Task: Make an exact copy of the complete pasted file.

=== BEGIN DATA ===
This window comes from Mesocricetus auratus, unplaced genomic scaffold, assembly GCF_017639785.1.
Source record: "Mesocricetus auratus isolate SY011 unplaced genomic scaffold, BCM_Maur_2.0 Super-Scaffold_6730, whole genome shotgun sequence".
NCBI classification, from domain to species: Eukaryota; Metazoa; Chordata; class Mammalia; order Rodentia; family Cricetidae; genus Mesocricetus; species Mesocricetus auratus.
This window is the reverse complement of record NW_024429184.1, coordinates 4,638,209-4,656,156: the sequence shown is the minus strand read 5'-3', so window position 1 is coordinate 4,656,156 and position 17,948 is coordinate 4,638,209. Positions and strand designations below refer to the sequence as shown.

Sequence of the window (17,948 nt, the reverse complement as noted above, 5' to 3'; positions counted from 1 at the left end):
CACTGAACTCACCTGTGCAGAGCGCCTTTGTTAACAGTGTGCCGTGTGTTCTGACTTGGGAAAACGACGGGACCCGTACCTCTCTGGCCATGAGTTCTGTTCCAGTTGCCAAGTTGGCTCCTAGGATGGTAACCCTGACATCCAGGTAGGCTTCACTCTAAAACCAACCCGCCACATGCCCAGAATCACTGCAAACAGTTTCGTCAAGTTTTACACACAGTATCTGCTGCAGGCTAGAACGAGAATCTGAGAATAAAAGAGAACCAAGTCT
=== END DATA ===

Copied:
This window comes from Mesocricetus auratus, unplaced genomic scaffold, assembly GCF_017639785.1.
Source record: "Mesocricetus auratus isolate SY011 unplaced genomic scaffold, BCM_Maur_2.0 Super-Scaffold_6730, whole genome shotgun sequence".
NCBI classification, from domain to species: Eukaryota; Metazoa; Chordata; class Mammalia; order Rodentia; family Cricetidae; genus Mesocricetus; species Mesocricetus auratus.
This window is the reverse complement of record NW_024429184.1, coordinates 4,638,209-4,656,156: the sequence shown is the minus strand read 5'-3', so window position 1 is coordinate 4,656,156 and position 17,948 is coordinate 4,638,209. Positions and strand designations below refer to the sequence as shown.

Sequence of the window (17,948 nt, the reverse complement as noted above, 5' to 3'; positions counted from 1 at the left end):
CACTGAACTCACCTGTGCAGAGCGCCTTTGTTAACAGTGTGCCGTGTGTTCTGACTTGGGAAAACGACGGGACCCGTACCTCTCTGGCCATGAGTTCTGTTCCAGTTGCCAAGTTGGCTCCTAGGATGGTAACCCTGACATCCAGGTAGGCTTCACTCTAAAACCAACCCGCCACATGCCCAGAATCACTGCAAACAGTTTCGTCAAGTTTTACACACAGTATCTGCTGCAGGCTAGAACGAGAATCTGAGAATAAAAGAGAACCAAGTCT